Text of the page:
The day after multiple explosive devices were sent to former presidents Clinton and Obama, as well as a number of prominent Democrats and CNN's offices in New York, President Donald Trump tweeted that a "very big part of the Anger" in today's political climate is created by one of his most frequent targets of criticism, the "Mainstream Media."
The president's tweet comes on the heels of a rally Wednesday night in Wisconsin, when Trump said that the country must come together in "peace and harmony," and that politicians "must stop treating political opponents as being morally defective."
"Any acts or threats of political violence are an attack on our democracy, itself," Trump said, who did not identify the attempted bombings as "acts of terrorism." "No nation can succeed that tolerates violence or the threat of violence as a method of political intimidation, coercion, or control."
But on a day when a major newsroom was forced to evacuate its office over a bomb threat, the president used the moment to call for the media to spend some time in self-reflection, while making no mention of whether his own rhetoric has contributed to the present political climate.
"The media also has a responsibility to set a civil tone and to stop the endless hostility and constant negative and oftentimes false attacks and stories. Have to do it. They've got to stop," Trump said.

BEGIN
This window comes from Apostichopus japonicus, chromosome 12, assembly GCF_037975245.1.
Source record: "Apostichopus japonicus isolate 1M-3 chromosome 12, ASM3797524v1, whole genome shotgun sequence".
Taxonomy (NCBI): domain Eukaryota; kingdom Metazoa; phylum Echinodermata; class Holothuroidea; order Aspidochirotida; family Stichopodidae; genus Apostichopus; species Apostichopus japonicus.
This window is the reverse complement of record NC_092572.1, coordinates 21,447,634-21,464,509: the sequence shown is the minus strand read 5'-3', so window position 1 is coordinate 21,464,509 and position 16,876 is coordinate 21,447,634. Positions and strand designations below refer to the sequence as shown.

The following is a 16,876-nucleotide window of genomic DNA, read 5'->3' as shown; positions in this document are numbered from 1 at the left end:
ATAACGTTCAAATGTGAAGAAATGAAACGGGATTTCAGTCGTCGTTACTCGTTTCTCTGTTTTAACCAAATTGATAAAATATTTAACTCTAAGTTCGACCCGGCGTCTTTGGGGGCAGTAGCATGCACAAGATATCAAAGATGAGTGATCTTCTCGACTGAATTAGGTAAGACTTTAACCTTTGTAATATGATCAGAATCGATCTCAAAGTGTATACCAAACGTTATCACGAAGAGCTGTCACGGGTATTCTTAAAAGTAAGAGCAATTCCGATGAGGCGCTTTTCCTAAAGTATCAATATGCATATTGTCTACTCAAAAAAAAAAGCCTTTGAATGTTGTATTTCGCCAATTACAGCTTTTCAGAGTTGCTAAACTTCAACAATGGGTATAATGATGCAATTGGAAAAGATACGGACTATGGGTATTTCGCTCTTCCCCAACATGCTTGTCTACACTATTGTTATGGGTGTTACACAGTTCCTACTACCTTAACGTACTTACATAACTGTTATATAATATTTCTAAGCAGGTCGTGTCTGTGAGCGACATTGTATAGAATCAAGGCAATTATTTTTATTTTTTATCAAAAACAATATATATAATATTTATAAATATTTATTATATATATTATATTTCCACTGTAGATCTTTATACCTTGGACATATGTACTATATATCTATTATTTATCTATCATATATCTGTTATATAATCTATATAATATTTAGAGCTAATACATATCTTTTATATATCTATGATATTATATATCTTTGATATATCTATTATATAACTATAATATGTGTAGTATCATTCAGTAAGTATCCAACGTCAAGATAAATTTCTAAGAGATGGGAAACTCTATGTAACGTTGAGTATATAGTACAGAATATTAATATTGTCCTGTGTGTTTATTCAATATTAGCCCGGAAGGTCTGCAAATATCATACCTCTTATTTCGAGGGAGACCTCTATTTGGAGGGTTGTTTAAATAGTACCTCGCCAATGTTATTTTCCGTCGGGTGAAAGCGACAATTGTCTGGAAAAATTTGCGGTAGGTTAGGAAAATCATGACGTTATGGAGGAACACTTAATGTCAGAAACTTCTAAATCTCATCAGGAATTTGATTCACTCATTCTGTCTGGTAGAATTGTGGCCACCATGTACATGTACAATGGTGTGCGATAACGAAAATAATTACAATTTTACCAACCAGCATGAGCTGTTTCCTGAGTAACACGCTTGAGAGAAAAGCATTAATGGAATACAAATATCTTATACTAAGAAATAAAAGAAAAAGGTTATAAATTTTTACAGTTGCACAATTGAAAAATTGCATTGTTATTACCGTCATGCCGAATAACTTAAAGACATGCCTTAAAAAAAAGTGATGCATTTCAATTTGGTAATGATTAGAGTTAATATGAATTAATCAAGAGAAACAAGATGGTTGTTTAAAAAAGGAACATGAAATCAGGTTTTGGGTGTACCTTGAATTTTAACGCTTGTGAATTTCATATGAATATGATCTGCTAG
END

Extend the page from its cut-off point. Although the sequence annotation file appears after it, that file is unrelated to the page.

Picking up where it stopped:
And while the president has spent the past several months on the campaign trail attacking the motives, personalities and appearances of his political enemies while routinely identifying the press as the "enemy of the people," he sought to coach candidates across the country to temper their tones 13 days out of the midterm elections.
"Those engaged in the political arena must stop treating political opponents as being morally defective," Trump said. "Have to do that. The language of moral condemnation and destructive routine, these are arguments and disagreements that have to stop."
Trump held the rally in the central Wisconsin town of Mosinee in support of Senate candidate Leah Vukmir and Republican Gov. Scott Walker.
The visit is President Trump's first return to the state for a campaign rally since taking office, and is considered among one of the more Trump-friendly areas of Wisconsin where Republicans hope their get-out-the-vote efforts can help to fend off any "blue wave."
For his part, Trump is currently in the midst of an aggressive campaign swing on behalf of the GOP, which has included 16 rallies just in the months of September and October, and said he plans for at least 10 more before election day.
Former President Barack Obama is scheduled to appear in Milwaukee just two days after Trump's visit, where he'll stump in support of Vukmir's opponent, Sen. Tammy Baldwin, and Walker's opponent, Tony Evers, in addition to other down-ticket Democrats in the state.